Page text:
Porsche 944 Camshaft Gasket Replacement Procedure


The trouble with fluid leaks is that it often takes some work deducing what fluid is leaking (water, engine oil, brake fluid, power steering fluid - to name a few) and where it is coming from. Having previously cured and therefore eliminated two fluid leaks on my 944 (power steering reservoir bottle and one from the OPRV Oil Pressure Relief Valve area) I was determined to get to the bottom of the next one. In this particular case unlike the previous fluid leaks (somewhere above the removable engine floor pan) this one was clearly coming from the rear of the engine and making its way down the back of the grilled engine sump. Being the middle of the week I thought I'd make a post on the Pelican Parts forums to see if anyone had some ideas as to where I should be looking. The response was fantastic.


10mm Socket
Small/Medium Socket Ratchet
Small/Medium Torque Wrench
Multi-purpose engine grease
800 Grit Emery Paper
Camshaft Gasket ( Part No. 9281058902 )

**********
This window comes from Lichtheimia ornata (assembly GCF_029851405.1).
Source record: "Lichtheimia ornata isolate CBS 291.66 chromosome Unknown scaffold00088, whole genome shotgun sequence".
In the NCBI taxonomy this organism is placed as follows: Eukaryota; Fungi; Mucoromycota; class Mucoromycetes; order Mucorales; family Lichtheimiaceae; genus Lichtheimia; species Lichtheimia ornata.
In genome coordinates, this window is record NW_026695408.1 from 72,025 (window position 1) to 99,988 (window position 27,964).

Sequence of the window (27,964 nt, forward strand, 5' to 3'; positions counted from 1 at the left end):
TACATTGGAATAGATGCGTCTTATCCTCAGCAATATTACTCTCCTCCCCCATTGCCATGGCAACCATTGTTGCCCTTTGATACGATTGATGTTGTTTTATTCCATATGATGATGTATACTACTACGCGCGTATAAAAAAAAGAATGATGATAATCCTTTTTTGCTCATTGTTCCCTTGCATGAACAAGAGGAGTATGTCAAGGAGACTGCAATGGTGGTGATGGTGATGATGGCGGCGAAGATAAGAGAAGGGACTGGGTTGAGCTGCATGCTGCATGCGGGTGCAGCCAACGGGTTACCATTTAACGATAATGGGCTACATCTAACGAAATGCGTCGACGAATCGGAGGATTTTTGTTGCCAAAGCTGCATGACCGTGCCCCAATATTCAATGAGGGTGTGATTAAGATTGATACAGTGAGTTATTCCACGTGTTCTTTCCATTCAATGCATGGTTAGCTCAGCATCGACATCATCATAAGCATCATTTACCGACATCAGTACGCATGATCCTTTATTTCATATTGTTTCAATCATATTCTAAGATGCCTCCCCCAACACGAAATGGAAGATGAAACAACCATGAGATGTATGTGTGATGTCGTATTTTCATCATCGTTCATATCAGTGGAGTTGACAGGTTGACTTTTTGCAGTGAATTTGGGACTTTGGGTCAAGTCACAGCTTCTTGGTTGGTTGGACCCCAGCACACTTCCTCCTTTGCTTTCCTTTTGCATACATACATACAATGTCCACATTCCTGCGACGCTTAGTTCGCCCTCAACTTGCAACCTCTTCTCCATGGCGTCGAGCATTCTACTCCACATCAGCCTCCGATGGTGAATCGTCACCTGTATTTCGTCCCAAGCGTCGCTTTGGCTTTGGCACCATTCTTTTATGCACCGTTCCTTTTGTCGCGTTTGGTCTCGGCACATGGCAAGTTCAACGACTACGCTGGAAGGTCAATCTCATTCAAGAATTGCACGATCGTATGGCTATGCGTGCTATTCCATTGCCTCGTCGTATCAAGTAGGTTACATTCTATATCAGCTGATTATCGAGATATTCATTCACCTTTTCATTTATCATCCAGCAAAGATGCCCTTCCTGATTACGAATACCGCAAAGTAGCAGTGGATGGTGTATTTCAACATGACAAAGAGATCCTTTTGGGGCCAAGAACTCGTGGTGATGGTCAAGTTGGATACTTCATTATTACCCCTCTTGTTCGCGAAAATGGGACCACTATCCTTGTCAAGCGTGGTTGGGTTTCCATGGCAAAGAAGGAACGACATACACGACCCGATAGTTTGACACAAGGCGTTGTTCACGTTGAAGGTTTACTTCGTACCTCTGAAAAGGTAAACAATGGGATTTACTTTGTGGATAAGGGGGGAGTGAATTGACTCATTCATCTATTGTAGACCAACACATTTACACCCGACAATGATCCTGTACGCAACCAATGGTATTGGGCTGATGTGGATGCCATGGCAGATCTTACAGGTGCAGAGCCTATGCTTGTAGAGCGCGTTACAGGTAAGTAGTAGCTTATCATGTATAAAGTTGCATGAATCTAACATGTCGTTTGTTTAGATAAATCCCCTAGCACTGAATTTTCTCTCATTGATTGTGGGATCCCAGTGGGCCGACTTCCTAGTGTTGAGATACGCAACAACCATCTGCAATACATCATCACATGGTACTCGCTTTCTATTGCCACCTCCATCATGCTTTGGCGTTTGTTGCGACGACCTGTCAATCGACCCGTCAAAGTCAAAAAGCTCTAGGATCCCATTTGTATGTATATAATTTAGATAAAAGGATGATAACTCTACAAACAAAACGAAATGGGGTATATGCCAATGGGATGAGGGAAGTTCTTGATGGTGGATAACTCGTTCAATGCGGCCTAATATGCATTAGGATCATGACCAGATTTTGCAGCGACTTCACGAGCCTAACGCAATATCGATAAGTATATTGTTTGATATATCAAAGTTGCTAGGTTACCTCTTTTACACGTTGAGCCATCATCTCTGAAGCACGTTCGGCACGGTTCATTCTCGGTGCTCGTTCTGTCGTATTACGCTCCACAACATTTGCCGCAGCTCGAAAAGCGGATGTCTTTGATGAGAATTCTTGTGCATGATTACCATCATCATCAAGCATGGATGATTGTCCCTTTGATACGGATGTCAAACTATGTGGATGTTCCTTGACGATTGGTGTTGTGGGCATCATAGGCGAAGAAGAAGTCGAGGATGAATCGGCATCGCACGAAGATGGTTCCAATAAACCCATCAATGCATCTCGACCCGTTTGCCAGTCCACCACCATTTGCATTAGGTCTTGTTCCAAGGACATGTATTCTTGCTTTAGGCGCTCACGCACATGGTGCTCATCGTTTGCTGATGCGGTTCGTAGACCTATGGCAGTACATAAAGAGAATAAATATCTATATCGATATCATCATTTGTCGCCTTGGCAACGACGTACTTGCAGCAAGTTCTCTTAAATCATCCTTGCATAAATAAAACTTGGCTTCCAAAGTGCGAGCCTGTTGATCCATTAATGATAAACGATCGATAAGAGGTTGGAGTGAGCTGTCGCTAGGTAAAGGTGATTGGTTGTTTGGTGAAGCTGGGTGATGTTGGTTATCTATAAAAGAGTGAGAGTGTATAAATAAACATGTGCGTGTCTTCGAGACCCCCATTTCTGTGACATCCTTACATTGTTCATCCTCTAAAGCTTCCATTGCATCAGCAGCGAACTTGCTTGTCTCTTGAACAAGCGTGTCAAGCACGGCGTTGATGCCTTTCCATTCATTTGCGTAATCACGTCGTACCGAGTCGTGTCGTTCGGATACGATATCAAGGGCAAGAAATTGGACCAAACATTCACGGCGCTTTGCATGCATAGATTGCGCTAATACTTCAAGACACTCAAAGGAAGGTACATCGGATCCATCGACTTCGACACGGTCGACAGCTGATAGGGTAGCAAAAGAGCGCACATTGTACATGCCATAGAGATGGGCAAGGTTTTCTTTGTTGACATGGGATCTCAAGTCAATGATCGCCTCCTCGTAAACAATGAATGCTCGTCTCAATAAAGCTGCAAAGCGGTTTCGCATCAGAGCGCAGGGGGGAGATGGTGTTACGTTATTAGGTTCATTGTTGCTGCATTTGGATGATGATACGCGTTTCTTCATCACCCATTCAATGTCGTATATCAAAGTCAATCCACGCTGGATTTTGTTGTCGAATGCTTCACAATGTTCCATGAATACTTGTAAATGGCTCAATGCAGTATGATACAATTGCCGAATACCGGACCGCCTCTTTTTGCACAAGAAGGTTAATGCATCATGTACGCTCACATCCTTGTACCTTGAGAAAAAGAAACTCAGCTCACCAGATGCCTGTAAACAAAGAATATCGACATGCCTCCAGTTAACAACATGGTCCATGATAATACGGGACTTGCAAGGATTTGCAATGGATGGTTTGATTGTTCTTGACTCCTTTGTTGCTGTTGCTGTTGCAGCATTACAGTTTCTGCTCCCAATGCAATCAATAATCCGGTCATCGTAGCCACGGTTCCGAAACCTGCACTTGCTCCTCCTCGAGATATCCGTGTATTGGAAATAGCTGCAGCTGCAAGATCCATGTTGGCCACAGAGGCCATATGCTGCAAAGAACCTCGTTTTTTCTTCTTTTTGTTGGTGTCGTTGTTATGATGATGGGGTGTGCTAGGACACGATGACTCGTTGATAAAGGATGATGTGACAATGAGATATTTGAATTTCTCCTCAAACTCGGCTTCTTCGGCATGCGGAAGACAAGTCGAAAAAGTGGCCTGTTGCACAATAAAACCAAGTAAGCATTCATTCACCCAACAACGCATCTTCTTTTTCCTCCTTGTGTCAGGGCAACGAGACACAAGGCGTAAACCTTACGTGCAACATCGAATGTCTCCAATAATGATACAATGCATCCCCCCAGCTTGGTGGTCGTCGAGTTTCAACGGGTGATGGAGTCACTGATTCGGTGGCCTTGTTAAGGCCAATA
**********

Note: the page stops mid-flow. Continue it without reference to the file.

(Amateur mechanic job time approx: 1-2 hours)

Here's the picture I posted to the Pelican Parts forums, you can see the dark oily trail down the back of the grilled sump.

As I said earlier the response by the board members was fantastic and if you read the post it seemed pretty clear the oil was coming from one or more of four possible places.

The possibilities were:

A.) The cam gasket housing
B.) The lower balance shaft plug o-ring
C.) Balance shaft housing to block sealant
D.) Oil pan gasket

Judging by the discussion, possibility 'A' was the first thing to check after having taken photos of all the surrounding areas. Apparently the gasket is made of cork and doesn't have particularly long lifespan. Here's a picture to show the culprit area.

The cam gasket sits between the cover and the main head block at the back of the engine bay (circles below).